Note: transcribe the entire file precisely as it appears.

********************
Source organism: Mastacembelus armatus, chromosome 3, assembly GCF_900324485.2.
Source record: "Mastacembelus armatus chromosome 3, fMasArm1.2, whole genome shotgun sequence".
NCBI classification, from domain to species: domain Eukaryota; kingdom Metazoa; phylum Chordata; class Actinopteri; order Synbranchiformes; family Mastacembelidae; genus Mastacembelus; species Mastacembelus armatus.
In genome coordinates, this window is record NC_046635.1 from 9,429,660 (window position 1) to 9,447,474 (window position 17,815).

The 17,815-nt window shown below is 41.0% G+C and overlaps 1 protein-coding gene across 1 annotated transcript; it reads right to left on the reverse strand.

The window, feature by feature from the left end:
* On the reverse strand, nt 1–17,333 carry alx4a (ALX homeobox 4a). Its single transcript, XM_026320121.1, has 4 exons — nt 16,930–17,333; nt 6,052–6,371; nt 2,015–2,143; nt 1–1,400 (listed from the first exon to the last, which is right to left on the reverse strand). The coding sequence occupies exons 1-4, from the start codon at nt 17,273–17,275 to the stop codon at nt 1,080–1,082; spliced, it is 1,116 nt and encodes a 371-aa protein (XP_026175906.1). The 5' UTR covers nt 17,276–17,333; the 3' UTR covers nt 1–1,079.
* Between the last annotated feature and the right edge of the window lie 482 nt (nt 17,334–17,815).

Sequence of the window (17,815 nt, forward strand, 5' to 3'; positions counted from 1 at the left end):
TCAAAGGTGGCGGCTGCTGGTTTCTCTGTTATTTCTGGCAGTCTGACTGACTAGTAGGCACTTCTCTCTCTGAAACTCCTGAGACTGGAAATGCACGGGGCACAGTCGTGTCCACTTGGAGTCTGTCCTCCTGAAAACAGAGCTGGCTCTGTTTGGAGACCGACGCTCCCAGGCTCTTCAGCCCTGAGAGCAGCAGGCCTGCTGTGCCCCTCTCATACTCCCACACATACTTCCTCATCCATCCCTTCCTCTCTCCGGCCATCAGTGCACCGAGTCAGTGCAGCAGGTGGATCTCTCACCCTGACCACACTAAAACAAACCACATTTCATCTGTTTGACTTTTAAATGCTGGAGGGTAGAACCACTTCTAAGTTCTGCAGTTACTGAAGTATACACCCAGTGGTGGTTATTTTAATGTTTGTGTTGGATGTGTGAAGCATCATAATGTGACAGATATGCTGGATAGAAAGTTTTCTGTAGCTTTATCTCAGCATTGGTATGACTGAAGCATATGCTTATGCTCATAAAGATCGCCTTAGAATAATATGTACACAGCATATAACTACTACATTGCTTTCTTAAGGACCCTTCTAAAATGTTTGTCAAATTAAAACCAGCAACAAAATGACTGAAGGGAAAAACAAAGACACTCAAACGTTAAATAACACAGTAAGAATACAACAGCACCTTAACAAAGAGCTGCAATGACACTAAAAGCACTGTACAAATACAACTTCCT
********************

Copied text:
Source organism: Mastacembelus armatus, chromosome 3, assembly GCF_900324485.2.
Source record: "Mastacembelus armatus chromosome 3, fMasArm1.2, whole genome shotgun sequence".
NCBI classification, from domain to species: domain Eukaryota; kingdom Metazoa; phylum Chordata; class Actinopteri; order Synbranchiformes; family Mastacembelidae; genus Mastacembelus; species Mastacembelus armatus.
In genome coordinates, this window is record NC_046635.1 from 9,429,660 (window position 1) to 9,447,474 (window position 17,815).

The 17,815-nt window shown below is 41.0% G+C and overlaps 1 protein-coding gene across 1 annotated transcript; it reads right to left on the reverse strand.

The window, feature by feature from the left end:
* On the reverse strand, nt 1–17,333 carry alx4a (ALX homeobox 4a). Its single transcript, XM_026320121.1, has 4 exons — nt 16,930–17,333; nt 6,052–6,371; nt 2,015–2,143; nt 1–1,400 (listed from the first exon to the last, which is right to left on the reverse strand). The coding sequence occupies exons 1-4, from the start codon at nt 17,273–17,275 to the stop codon at nt 1,080–1,082; spliced, it is 1,116 nt and encodes a 371-aa protein (XP_026175906.1). The 5' UTR covers nt 17,276–17,333; the 3' UTR covers nt 1–1,079.
* Between the last annotated feature and the right edge of the window lie 482 nt (nt 17,334–17,815).

Sequence of the window (17,815 nt, forward strand, 5' to 3'; positions counted from 1 at the left end):
TCAAAGGTGGCGGCTGCTGGTTTCTCTGTTATTTCTGGCAGTCTGACTGACTAGTAGGCACTTCTCTCTCTGAAACTCCTGAGACTGGAAATGCACGGGGCACAGTCGTGTCCACTTGGAGTCTGTCCTCCTGAAAACAGAGCTGGCTCTGTTTGGAGACCGACGCTCCCAGGCTCTTCAGCCCTGAGAGCAGCAGGCCTGCTGTGCCCCTCTCATACTCCCACACATACTTCCTCATCCATCCCTTCCTCTCTCCGGCCATCAGTGCACCGAGTCAGTGCAGCAGGTGGATCTCTCACCCTGACCACACTAAAACAAACCACATTTCATCTGTTTGACTTTTAAATGCTGGAGGGTAGAACCACTTCTAAGTTCTGCAGTTACTGAAGTATACACCCAGTGGTGGTTATTTTAATGTTTGTGTTGGATGTGTGAAGCATCATAATGTGACAGATATGCTGGATAGAAAGTTTTCTGTAGCTTTATCTCAGCATTGGTATGACTGAAGCATATGCTTATGCTCATAAAGATCGCCTTAGAATAATATGTACACAGCATATAACTACTACATTGCTTTCTTAAGGACCCTTCTAAAATGTTTGTCAAATTAAAACCAGCAACAAAATGACTGAAGGGAAAAACAAAGACACTCAAACGTTAAATAACACAGTAAGAATACAACAGCACCTTAACAAAGAGCTGCAATGACACTAAAAGCACTGTACAAATACAACTTCCT